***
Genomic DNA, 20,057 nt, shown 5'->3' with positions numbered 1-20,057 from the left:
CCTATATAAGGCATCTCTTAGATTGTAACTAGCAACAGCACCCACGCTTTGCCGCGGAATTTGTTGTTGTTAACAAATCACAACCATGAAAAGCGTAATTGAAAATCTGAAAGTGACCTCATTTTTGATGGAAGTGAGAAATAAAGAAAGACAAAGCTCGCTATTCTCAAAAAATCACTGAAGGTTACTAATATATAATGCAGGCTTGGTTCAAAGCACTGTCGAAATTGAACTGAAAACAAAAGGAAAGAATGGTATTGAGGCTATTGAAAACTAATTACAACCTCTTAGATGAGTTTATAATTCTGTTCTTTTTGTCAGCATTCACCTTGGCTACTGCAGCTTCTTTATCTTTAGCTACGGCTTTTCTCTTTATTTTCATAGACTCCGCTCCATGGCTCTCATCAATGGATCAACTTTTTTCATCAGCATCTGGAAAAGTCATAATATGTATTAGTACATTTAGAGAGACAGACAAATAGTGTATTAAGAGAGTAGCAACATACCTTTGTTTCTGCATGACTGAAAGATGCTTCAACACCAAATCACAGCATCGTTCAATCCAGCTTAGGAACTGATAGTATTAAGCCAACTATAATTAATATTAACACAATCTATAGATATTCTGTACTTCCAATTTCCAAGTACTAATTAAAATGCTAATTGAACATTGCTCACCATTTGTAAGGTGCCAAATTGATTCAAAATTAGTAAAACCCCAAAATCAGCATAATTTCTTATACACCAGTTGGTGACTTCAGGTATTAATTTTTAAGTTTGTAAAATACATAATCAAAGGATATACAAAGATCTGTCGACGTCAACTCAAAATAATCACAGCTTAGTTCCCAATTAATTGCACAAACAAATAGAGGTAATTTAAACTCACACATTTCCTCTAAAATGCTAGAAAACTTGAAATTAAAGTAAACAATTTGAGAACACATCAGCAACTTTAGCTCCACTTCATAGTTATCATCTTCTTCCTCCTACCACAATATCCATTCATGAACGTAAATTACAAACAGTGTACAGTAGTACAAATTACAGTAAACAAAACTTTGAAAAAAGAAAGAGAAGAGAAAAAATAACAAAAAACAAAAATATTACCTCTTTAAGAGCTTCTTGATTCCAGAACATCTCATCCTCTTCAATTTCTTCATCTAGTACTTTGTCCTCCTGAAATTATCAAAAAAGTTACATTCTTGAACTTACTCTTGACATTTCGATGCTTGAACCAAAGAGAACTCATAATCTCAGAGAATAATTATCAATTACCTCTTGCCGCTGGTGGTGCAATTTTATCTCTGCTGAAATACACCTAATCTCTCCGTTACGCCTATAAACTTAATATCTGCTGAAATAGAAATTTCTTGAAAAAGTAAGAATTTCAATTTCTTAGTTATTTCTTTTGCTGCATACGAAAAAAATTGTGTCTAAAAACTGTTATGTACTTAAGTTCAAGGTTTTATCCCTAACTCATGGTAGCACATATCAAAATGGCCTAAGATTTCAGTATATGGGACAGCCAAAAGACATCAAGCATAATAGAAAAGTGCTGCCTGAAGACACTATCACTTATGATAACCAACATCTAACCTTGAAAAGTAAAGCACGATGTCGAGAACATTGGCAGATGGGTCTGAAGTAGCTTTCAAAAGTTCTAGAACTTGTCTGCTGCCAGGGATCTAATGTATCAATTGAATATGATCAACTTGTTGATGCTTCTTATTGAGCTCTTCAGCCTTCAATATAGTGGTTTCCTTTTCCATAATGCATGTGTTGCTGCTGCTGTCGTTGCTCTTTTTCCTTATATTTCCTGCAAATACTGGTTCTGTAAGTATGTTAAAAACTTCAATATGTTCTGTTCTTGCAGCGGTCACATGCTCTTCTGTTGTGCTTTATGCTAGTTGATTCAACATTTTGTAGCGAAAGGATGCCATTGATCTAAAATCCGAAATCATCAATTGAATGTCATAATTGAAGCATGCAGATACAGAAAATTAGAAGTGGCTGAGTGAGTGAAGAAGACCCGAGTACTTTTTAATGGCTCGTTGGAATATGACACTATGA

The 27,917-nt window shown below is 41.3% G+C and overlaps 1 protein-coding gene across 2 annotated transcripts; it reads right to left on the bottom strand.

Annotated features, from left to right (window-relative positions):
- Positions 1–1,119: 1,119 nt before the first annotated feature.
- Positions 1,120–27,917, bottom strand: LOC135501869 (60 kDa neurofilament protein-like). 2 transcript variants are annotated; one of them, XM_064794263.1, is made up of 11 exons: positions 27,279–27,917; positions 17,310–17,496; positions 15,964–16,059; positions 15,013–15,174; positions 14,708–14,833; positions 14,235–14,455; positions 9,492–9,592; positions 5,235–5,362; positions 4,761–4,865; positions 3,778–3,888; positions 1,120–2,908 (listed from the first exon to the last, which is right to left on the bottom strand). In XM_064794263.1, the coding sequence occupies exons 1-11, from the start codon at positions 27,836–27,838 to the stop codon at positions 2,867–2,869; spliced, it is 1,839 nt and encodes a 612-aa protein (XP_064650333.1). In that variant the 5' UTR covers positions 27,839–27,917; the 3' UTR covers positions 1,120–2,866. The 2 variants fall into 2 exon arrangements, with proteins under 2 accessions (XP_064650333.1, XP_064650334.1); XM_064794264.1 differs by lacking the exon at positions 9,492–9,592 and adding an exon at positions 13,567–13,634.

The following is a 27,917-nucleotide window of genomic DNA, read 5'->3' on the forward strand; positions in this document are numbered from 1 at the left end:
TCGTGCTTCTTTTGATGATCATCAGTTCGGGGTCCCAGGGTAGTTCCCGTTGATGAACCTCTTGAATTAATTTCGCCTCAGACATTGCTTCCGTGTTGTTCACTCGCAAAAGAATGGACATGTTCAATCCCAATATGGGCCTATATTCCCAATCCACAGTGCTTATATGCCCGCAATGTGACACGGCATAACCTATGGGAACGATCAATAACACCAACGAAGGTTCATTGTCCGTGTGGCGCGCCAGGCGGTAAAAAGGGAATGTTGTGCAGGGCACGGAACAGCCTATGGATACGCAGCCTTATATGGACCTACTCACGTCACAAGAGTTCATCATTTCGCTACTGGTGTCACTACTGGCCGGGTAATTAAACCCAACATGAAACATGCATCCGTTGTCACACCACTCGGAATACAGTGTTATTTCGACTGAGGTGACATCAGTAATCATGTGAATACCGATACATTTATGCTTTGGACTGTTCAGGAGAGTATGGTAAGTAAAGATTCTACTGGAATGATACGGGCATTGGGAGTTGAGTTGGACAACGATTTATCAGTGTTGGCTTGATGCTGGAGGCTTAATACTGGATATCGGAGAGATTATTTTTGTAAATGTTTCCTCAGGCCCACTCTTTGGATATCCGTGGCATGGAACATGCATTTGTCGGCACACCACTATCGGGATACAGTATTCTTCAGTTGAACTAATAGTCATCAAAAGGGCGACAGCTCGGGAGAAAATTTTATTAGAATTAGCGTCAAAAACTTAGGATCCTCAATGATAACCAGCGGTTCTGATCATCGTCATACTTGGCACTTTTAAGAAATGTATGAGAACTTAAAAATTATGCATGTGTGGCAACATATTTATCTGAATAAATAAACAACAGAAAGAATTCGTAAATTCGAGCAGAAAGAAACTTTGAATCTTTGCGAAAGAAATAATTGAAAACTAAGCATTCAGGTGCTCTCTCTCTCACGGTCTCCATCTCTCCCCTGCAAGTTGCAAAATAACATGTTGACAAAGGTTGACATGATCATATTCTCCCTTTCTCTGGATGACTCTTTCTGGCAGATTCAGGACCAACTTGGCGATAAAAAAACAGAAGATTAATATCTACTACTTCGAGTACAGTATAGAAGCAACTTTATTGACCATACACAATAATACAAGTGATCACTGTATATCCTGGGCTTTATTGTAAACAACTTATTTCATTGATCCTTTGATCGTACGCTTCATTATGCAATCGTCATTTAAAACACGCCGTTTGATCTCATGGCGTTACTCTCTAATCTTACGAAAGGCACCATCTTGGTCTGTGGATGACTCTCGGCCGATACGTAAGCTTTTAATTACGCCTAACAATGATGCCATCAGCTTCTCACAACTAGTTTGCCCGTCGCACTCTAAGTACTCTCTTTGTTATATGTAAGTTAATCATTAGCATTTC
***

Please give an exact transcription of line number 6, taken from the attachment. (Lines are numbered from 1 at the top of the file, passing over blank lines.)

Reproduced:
- Positions 1,120–27,917, bottom strand: LOC135501869 (60 kDa neurofilament protein-like). 2 transcript variants are annotated; one of them, XM_064794263.1, is made up of 11 exons: positions 27,279–27,917; positions 17,310–17,496; positions 15,964–16,059; positions 15,013–15,174; positions 14,708–14,833; positions 14,235–14,455; positions 9,492–9,592; positions 5,235–5,362; positions 4,761–4,865; positions 3,778–3,888; positions 1,120–2,908 (listed from the first exon to the last, which is right to left on the bottom strand). In XM_064794263.1, the coding sequence occupies exons 1-11, from the start codon at positions 27,836–27,838 to the stop codon at positions 2,867–2,869; spliced, it is 1,839 nt and encodes a 612-aa protein (XP_064650333.1). In that variant the 5' UTR covers positions 27,839–27,917; the 3' UTR covers positions 1,120–2,866. The 2 variants fall into 2 exon arrangements, with proteins under 2 accessions (XP_064650333.1, XP_064650334.1); XM_064794264.1 differs by lacking the exon at positions 9,492–9,592 and adding an exon at positions 13,567–13,634.